The building restrictions don’t seem to have hurt the shop’s selection. On the ground floor, 140,000 books and magazines occupy every available space along the wooden walls and display tables. The rental section upstairs has 80,000 films on dvd and more than 100,000 music CDs. To entice baby boomers, there’s plenty of nostalgia-inducing stuff: rock albums from the 1960s and 1970s, film classics, first-edition novels and 30,000 back issues of major and out-of-print Japanese magazines.
But it’s the extras that elevate the shopping experience. Upon entering through the main entrance, you pass by a concierge desk and sofas. A path between the three buildings takes you past thousands of magazines organised by topic, so Vogue and Elle are placed near books on fashion. And it’s all easy to navigate thanks to signs by graphic designer Kenya Hara and the ubiquitous iPads.
Walk to the travel books area at the far end and you come to a desk where travel agents can arrange flights or hotels and recommend books. Head upstairs to the film section where, if the one you want isn’t already on the shelves, you can burn a dvd in just 30 minutes. For children, there are tables with sketchbooks and two small alcoves equipped with flat-screen tvs showing movies. The hub of the shop is the dimly-lit Anjin café and bar, which has tables and armchairs, a grand piano ready for live performances and an archive of magazines on iPads. It’s open until 02.00 like the rest of the shop. When Monocle gets a tour on the afternoon before opening day, the café staff, dressed smartly in crisp white shirts and long black skirts, are getting a last-minute primer from an etiquette coach. They practise greeting and ushering customers to their seats, and go over how to gesture politely. “You’ll want to sit down and read and drink coffee and get inspired by something you read,” says Masuda. “I want people to find their friends here. You can’t do that on the internet.”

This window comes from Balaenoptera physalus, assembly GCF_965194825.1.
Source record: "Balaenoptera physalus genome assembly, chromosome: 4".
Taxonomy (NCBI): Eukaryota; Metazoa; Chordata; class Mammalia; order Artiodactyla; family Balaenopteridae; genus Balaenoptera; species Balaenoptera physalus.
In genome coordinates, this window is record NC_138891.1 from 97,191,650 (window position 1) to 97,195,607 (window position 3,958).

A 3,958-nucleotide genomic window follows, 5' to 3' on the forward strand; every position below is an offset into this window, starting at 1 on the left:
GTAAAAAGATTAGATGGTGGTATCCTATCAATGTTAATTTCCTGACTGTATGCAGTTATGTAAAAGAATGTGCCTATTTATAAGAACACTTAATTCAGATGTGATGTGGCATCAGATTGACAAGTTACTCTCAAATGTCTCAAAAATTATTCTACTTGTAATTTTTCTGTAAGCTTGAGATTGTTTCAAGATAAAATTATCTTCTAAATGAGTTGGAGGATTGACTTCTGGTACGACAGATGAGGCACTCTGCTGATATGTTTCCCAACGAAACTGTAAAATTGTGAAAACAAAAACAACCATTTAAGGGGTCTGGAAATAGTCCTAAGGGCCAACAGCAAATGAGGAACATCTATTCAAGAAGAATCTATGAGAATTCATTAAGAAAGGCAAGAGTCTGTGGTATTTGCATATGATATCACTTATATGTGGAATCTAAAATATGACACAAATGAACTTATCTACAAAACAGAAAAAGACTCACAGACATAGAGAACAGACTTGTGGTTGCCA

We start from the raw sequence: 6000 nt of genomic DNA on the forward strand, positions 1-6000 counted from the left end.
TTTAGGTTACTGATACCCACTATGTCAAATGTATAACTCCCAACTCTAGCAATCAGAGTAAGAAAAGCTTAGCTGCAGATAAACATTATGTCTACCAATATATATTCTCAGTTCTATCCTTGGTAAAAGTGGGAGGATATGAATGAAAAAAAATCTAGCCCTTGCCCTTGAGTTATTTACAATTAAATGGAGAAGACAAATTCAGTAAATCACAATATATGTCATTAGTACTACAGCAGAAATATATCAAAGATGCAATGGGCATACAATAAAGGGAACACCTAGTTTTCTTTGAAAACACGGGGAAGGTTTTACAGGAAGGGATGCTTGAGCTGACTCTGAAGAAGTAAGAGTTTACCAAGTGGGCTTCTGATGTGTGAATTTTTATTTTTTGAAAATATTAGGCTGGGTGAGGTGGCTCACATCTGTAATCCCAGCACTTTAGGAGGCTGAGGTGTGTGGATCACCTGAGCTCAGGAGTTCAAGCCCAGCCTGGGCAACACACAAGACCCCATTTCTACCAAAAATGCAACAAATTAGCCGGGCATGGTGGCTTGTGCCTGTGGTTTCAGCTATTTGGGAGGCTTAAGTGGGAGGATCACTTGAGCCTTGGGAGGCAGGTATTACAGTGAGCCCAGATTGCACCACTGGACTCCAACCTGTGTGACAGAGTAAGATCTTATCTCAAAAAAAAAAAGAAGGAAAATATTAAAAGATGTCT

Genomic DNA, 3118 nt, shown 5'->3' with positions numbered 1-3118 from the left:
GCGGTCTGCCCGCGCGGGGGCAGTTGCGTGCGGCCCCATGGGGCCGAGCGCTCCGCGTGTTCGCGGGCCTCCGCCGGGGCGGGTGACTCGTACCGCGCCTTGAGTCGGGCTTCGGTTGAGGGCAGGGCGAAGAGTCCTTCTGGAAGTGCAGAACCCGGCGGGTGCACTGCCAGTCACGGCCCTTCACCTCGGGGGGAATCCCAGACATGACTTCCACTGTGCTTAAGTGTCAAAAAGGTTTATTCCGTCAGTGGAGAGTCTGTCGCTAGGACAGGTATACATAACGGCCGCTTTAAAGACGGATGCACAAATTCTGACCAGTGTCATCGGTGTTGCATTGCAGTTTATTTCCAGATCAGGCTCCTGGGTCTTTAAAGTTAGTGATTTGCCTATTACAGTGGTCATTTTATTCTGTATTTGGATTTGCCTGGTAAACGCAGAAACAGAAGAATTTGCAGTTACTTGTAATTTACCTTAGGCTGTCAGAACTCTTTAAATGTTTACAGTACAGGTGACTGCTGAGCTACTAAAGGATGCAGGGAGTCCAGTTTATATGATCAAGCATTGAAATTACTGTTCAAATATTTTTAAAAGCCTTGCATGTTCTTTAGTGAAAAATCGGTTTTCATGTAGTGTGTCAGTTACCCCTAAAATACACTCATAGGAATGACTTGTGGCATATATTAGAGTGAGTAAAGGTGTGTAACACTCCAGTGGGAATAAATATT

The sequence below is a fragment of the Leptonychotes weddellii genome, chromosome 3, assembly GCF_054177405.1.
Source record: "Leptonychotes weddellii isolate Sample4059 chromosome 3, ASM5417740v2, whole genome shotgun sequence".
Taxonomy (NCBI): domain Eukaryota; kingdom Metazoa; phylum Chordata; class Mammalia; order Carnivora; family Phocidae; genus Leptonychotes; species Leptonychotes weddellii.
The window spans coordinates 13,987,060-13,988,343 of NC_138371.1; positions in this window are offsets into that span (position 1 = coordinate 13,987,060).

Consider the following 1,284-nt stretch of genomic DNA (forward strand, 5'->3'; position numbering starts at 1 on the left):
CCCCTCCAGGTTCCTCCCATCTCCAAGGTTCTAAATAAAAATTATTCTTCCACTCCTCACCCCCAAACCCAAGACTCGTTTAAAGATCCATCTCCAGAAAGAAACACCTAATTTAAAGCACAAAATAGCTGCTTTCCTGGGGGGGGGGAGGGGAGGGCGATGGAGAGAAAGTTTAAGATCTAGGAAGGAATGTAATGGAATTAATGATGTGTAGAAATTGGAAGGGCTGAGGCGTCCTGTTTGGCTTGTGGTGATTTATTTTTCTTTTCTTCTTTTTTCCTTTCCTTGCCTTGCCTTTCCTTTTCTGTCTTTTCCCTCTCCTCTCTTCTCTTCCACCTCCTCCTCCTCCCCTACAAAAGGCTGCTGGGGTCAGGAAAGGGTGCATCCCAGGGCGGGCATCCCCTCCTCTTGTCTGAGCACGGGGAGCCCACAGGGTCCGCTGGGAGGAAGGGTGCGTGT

In an ever-changing landscape of big-box media retailers, it’s not easy to come by a formula for success. The only certainty is what isn’t needed – another bland supermarket-style megastore. That model has proven unsustainable given the efficiencies of internet-era business. For evidence, look no further than the bankruptcies of Borders or Blockbuster. Even ccc, which has a thriving online business, has not been immune to the downturn facing bricks-and-mortar stores. Its revenues and profits have fallen over the past three years, which only convinced Masuda that he had to do something different.
Masuda didn’t get to where he is today without being a hard-nosed businessman. But he doesn’t always talk like one. In planning for the Daikanyama shop, he and his team didn’t just consider how to maximise economic gains. “The reason for the shop is to give knowledge workers a place to gather,” says Masuda. He decided that bestseller lists weren’t the answer, and instead called on established writers to help choose books. “There’s so much information. How do you divide it up so it’s useful to customers?” says Masuda.
That element of discovery is likely to have broad appeal. So far the reception has been enthusiastic. Masuda admits that he has no idea if the Daikanyama project will succeed in the long-term. “People ask me about profits,” he says. “But you don’t know about profits if you’re doing something that nobody has tried before.”
Facts and figures
Opened: 5 December 2011
Area: 12,000 sq m (Tsutaya Books and other shops/restaurant on the premises)
Parking: 120 cars
Stock: 140,000 books and magazines
30,000 magazine back issues
120,000 music CDs (including 108,000 rental only)
80,000 film titles
3,000 manufacture-on-demand movies